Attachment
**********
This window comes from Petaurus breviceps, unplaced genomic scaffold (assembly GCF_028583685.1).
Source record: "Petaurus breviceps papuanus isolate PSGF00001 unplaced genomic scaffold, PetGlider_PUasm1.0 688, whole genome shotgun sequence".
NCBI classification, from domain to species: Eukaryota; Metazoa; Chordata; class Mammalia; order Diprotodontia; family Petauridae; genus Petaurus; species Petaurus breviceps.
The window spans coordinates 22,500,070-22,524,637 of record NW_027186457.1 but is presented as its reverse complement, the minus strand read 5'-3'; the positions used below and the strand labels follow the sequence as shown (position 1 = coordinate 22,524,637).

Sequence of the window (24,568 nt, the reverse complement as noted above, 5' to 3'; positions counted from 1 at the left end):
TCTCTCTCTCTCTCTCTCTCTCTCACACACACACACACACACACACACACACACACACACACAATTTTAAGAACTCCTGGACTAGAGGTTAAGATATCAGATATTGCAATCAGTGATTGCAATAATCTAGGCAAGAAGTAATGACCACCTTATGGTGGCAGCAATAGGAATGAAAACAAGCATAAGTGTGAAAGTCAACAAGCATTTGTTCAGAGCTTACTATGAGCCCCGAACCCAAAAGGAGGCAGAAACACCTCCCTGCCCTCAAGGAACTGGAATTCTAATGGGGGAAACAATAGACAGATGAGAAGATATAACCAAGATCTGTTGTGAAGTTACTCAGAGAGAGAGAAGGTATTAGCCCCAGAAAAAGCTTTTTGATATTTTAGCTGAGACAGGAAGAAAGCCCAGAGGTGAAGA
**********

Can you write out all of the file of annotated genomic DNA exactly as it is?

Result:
This window comes from Petaurus breviceps, unplaced genomic scaffold (assembly GCF_028583685.1).
Source record: "Petaurus breviceps papuanus isolate PSGF00001 unplaced genomic scaffold, PetGlider_PUasm1.0 688, whole genome shotgun sequence".
NCBI classification, from domain to species: Eukaryota; Metazoa; Chordata; class Mammalia; order Diprotodontia; family Petauridae; genus Petaurus; species Petaurus breviceps.
The window spans coordinates 22,500,070-22,524,637 of record NW_027186457.1 but is presented as its reverse complement, the minus strand read 5'-3'; the positions used below and the strand labels follow the sequence as shown (position 1 = coordinate 22,524,637).

Sequence of the window (24,568 nt, the reverse complement as noted above, 5' to 3'; positions counted from 1 at the left end):
TCTCTCTCTCTCTCTCTCTCTCTCACACACACACACACACACACACACACACACACACACACAATTTTAAGAACTCCTGGACTAGAGGTTAAGATATCAGATATTGCAATCAGTGATTGCAATAATCTAGGCAAGAAGTAATGACCACCTTATGGTGGCAGCAATAGGAATGAAAACAAGCATAAGTGTGAAAGTCAACAAGCATTTGTTCAGAGCTTACTATGAGCCCCGAACCCAAAAGGAGGCAGAAACACCTCCCTGCCCTCAAGGAACTGGAATTCTAATGGGGGAAACAATAGACAGATGAGAAGATATAACCAAGATCTGTTGTGAAGTTACTCAGAGAGAGAGAAGGTATTAGCCCCAGAAAAAGCTTTTTGATATTTTAGCTGAGACAGGAAGAAAGCCCAGAGGTGAAGA